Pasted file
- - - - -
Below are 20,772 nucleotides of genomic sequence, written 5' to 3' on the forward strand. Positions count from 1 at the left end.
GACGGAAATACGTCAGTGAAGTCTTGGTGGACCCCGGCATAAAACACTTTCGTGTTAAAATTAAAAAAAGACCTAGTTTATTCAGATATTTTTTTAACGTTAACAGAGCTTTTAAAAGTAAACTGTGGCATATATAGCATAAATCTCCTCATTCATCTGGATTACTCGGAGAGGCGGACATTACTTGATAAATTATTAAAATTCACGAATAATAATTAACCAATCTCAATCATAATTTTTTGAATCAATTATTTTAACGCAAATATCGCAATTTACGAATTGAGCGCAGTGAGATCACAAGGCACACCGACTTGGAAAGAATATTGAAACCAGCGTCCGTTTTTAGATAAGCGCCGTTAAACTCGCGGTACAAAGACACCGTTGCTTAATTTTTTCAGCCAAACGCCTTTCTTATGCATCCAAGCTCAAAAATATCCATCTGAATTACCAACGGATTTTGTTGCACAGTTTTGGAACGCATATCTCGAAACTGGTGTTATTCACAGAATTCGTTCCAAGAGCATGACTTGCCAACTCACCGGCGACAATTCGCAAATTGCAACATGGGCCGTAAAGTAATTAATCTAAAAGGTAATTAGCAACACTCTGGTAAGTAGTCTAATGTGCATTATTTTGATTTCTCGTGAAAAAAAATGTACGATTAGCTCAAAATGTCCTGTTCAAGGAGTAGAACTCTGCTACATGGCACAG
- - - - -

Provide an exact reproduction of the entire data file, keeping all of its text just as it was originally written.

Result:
Below are 20,772 nucleotides of genomic sequence, written 5' to 3' on the forward strand. Positions count from 1 at the left end.
GACGGAAATACGTCAGTGAAGTCTTGGTGGACCCCGGCATAAAACACTTTCGTGTTAAAATTAAAAAAAGACCTAGTTTATTCAGATATTTTTTTAACGTTAACAGAGCTTTTAAAAGTAAACTGTGGCATATATAGCATAAATCTCCTCATTCATCTGGATTACTCGGAGAGGCGGACATTACTTGATAAATTATTAAAATTCACGAATAATAATTAACCAATCTCAATCATAATTTTTTGAATCAATTATTTTAACGCAAATATCGCAATTTACGAATTGAGCGCAGTGAGATCACAAGGCACACCGACTTGGAAAGAATATTGAAACCAGCGTCCGTTTTTAGATAAGCGCCGTTAAACTCGCGGTACAAAGACACCGTTGCTTAATTTTTTCAGCCAAACGCCTTTCTTATGCATCCAAGCTCAAAAATATCCATCTGAATTACCAACGGATTTTGTTGCACAGTTTTGGAACGCATATCTCGAAACTGGTGTTATTCACAGAATTCGTTCCAAGAGCATGACTTGCCAACTCACCGGCGACAATTCGCAAATTGCAACATGGGCCGTAAAGTAATTAATCTAAAAGGTAATTAGCAACACTCTGGTAAGTAGTCTAATGTGCATTATTTTGATTTCTCGTGAAAAAAAATGTACGATTAGCTCAAAATGTCCTGTTCAAGGAGTAGAACTCTGCTACATGGCACAG